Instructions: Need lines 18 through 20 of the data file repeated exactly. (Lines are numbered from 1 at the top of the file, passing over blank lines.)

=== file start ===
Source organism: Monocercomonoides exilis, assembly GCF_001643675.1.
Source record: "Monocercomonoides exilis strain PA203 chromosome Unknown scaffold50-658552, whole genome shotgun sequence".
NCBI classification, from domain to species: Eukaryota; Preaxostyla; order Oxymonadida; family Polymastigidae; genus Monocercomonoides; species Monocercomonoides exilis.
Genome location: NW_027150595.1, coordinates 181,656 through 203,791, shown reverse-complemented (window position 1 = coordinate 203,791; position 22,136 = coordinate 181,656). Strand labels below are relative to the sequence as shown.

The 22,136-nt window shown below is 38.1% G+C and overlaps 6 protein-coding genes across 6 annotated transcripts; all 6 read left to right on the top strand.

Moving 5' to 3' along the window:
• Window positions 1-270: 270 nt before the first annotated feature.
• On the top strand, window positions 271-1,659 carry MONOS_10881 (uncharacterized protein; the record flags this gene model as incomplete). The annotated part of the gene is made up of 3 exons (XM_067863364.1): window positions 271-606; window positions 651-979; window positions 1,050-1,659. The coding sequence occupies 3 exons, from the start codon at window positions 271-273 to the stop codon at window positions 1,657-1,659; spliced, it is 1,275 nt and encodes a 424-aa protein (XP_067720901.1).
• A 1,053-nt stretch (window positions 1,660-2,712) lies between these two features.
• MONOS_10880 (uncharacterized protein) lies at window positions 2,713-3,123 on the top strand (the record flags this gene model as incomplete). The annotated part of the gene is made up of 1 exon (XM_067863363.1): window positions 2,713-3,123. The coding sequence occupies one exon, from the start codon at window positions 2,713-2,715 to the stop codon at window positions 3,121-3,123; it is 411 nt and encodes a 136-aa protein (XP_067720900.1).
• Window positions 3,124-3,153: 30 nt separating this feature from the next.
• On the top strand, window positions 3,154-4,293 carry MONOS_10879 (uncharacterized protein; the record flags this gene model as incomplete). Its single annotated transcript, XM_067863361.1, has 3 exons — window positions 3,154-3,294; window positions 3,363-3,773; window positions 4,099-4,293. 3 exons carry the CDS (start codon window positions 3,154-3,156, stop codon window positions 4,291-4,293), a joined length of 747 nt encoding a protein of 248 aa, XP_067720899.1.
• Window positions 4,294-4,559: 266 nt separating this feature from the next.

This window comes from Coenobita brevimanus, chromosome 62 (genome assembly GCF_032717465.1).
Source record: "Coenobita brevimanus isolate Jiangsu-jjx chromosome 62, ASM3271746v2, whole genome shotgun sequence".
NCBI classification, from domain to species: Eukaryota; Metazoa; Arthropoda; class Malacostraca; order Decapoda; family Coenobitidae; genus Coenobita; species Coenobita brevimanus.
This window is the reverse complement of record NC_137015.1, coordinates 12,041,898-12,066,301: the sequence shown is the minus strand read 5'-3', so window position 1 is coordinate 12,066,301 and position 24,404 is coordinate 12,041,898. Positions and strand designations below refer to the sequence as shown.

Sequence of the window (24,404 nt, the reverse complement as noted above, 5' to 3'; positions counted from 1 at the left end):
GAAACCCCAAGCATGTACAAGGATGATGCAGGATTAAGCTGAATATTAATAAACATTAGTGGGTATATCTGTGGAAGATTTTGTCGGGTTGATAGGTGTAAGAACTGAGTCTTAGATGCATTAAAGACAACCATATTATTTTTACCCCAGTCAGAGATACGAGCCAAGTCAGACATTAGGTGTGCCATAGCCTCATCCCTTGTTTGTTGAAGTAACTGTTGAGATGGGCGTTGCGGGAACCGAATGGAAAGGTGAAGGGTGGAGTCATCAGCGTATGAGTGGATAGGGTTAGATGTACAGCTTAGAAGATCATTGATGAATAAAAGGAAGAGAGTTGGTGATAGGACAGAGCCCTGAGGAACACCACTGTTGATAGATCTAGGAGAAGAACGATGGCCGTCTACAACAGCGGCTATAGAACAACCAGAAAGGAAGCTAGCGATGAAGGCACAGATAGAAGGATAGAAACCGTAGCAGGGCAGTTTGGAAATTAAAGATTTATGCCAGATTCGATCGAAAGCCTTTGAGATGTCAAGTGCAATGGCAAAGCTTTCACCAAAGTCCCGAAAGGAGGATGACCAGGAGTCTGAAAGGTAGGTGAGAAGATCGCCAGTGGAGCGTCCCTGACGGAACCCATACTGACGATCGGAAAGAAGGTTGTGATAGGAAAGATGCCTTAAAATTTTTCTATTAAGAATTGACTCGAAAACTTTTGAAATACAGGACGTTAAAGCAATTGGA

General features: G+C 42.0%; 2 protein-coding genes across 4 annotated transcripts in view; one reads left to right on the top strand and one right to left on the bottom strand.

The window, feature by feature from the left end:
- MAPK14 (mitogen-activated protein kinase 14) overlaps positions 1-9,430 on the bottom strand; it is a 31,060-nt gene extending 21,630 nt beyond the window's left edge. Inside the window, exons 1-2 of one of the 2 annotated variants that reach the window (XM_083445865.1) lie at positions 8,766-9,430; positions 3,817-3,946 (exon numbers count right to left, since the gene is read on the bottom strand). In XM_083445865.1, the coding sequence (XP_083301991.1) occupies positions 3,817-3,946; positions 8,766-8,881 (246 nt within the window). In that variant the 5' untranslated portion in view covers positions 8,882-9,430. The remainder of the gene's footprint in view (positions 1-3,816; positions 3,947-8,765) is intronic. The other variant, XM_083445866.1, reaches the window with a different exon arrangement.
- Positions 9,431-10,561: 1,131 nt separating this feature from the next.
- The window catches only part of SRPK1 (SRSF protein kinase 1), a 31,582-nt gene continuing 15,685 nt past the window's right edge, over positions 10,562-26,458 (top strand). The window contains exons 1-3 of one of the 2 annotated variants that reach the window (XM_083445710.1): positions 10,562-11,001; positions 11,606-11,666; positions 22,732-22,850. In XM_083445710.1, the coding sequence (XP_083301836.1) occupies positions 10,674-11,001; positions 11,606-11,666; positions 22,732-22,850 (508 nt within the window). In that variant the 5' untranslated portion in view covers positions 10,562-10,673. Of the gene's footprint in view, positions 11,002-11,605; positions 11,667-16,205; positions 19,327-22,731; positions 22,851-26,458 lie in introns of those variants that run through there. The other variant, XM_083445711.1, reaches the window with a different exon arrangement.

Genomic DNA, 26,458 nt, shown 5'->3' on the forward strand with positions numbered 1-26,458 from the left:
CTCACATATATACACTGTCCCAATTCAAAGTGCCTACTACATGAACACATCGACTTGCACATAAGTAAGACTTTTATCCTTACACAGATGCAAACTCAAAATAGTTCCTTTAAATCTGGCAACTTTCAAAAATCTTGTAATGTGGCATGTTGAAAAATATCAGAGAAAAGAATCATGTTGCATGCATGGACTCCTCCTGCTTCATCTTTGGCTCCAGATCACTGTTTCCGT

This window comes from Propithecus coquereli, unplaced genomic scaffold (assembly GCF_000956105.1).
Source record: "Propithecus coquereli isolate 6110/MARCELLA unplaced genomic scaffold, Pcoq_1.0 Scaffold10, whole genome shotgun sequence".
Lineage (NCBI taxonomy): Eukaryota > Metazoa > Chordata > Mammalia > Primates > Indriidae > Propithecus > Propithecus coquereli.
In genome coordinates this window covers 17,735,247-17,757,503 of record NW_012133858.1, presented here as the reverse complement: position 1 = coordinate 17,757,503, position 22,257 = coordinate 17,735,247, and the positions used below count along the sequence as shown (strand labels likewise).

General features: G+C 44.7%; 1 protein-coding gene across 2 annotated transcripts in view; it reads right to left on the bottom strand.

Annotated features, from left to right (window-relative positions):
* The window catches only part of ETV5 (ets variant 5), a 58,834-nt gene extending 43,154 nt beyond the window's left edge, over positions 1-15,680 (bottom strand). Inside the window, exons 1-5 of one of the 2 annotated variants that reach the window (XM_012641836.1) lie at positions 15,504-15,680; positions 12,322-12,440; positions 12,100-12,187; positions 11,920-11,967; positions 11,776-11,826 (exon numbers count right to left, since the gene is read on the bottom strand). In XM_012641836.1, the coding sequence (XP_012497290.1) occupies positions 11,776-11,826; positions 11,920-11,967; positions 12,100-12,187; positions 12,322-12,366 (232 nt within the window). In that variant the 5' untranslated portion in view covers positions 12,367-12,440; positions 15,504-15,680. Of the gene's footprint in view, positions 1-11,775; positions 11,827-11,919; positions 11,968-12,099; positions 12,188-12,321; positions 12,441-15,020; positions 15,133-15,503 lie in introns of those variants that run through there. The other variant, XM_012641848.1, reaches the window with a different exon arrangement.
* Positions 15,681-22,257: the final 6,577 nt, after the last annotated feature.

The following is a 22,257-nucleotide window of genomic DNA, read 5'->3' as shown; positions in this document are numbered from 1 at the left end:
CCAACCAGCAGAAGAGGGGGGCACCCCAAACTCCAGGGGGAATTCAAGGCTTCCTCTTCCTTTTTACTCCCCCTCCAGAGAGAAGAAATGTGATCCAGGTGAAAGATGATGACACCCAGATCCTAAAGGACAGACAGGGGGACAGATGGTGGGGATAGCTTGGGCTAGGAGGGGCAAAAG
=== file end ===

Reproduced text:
Sequence of the window (24,404 nt, the reverse complement as noted above, 5' to 3'; positions counted from 1 at the left end):
GAAACCCCAAGCATGTACAAGGATGATGCAGGATTAAGCTGAATATTAATAAACATTAGTGGGTATATCTGTGGAAGATTTTGTCGGGTTGATAGGTGTAAGAACTGAGTCTTAGATGCATTAAAGACAACCATATTATTTTTACCCCAGTCAGAGATACGAGCCAAGTCAGACATTAGGTGTGCCATAGCCTCATCCCTTGTTTGTTGAAGTAACTGTTGAGATGGGCGTTGCGGGAACCGAATGGAAAGGTGAAGGGTGGAGTCATCAGCGTATGAGTGGATAGGGTTAGATGTACAGCTTAGAAGATCATTGATGAATAAAAGGAAGAGAGTTGGTGATAGGACAGAGCCCTGAGGAACACCACTGTTGATAGATCTAGGAGAAGAACGATGGCCGTCTACAACAGCGGCTATAGAACAACCAGAAAGGAAGCTAGCGATGAAGGCACAGATAGAAGGATAGAAACCGTAGCAGGGCAGTTTGGAAATTAAAGATTTATGCCAGATTCGATCGAAAGCCTTTGAGATGTCAAGTGCAATGGCAAAGCTTTCACCAAAGTCCCGAAAGGAGGATGACCAGGAGTCTGAAAGGTAGGTGAGAAGATCGCCAGTGGAGCGTCCCTGACGGAACCCATACTGACGATCGGAAAGAAGGTTGTGATAGGAAAGATGCCTTAAAATTTTTCTATTAAGAATTGACTCGAAAACTTTTGAAATACAGGACGTTAAAGCAATTGGA

General features: G+C 42.0%; 2 protein-coding genes across 4 annotated transcripts in view; one reads left to right on the top strand and one right to left on the bottom strand.